Spotify has launched a pilot called Voice Translation for podcasts, an AI-powered system that clones original voices as it translates podcasts into different languages using technology from OpenAI. The initiative includes podcasters such as Dax Shepard, Monica Padman, Lex Fridman, Bill Simmons, and Steven Bartlett, and it provides AI-powered voice translations in Spanish, French, and German for select episodes.
Ziad Sultan, VP of Personalization at Spotify, emphasizes the feature’s ability to enhance global podcast discovery: “By matching the creator’s own voice, Voice Translation allows listeners worldwide to discover new podcasters more authentically.”
The translated episodes, available to both Premium and Free users worldwide, maintain the speaker’s distinctive speech characteristics, offering a more natural and personal listening experience. Episodes such as Lex Fridman’s “Interview with Yuval Noah Harari” and Steven Bartlett’s “Interview with Dr. Mindy Pelz” are now globally accessible, bridging linguistic gaps and broadening the scope of global podcast listenership.
This may be an obvious use case for voice cloning and translation technology, but success is far from guaranteed. Translation is cultural and complicated. Metaphor does not always translate, humor is highly regional, timing is correlated with sentence structure… said differently, something may be hysterically funny in New York but be a total head-scratcher everywhere else.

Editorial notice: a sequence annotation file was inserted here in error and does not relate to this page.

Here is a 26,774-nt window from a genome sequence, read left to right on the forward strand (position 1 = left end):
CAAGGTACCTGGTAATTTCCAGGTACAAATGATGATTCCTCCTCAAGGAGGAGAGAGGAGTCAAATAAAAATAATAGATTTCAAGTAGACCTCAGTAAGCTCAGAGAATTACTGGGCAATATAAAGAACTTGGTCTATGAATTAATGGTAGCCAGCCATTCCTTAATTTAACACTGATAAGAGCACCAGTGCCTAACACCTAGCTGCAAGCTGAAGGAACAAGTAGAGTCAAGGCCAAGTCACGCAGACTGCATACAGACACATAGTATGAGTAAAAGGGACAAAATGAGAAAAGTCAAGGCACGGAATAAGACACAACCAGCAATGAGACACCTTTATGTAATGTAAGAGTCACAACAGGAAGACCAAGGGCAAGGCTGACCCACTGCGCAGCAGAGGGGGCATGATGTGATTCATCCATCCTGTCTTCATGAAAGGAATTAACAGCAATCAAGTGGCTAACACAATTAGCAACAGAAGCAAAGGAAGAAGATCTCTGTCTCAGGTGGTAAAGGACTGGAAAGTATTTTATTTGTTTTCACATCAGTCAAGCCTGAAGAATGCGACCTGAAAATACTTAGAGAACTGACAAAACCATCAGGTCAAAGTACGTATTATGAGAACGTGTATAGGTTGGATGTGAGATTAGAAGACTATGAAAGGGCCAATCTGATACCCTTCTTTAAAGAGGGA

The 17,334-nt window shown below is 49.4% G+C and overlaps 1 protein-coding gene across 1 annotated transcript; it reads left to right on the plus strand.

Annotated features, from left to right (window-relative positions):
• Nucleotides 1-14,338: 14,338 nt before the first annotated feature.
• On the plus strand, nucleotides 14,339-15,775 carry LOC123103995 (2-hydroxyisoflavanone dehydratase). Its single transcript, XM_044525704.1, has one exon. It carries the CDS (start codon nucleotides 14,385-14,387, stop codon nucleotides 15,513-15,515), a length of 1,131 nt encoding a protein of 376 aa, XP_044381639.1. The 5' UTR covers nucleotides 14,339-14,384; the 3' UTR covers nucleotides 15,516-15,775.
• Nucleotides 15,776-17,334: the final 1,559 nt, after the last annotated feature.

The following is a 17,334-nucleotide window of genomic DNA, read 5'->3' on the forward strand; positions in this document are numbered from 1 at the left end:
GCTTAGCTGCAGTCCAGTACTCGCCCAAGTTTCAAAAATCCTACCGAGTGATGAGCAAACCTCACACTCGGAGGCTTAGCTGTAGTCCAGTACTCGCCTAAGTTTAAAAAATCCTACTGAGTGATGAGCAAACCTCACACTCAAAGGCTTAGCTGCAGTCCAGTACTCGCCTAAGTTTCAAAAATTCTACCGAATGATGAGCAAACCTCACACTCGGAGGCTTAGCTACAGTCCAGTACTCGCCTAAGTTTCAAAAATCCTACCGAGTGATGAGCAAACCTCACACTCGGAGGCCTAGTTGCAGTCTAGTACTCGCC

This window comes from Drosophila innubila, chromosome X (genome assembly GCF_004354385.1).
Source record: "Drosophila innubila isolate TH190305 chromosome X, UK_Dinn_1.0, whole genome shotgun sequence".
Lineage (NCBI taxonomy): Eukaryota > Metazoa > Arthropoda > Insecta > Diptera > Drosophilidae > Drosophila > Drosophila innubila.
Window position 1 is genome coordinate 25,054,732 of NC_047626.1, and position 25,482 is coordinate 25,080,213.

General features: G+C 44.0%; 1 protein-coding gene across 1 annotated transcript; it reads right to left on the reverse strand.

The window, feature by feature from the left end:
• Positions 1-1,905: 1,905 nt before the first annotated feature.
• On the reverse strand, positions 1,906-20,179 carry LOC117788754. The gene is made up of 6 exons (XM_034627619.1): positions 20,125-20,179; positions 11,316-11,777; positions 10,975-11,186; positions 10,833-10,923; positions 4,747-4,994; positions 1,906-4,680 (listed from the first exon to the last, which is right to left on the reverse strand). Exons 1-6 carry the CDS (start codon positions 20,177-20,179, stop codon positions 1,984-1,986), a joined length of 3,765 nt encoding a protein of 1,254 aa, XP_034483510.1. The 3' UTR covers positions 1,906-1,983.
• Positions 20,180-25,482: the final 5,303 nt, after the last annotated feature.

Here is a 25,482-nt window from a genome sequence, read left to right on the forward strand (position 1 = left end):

Universal translation is a worthy goal; kudos to Spotify and OpenAI for this awesome pilot. My friends at Google Translate have told me that English is understood by approximately 20 percent of the global population. (Anecdotally, approximately 50 percent of the web is written in English.) Imagine how much value could be unlocked by making all of Spotify’s English language audio available to the rest of the world.
Now, imagine how much value you would unlock in your business if you could universally translate your content. AI-powered video dubbing and voice cloning services are widely available, and prices are dropping quickly. At some point in the very near future, you should expect universal translation to become as commonplace as Instagram filters.
Author’s note: This is not a sponsored post. I am the author of this article and it expresses my own opinions. I am not, nor is my company, receiving compensation for it.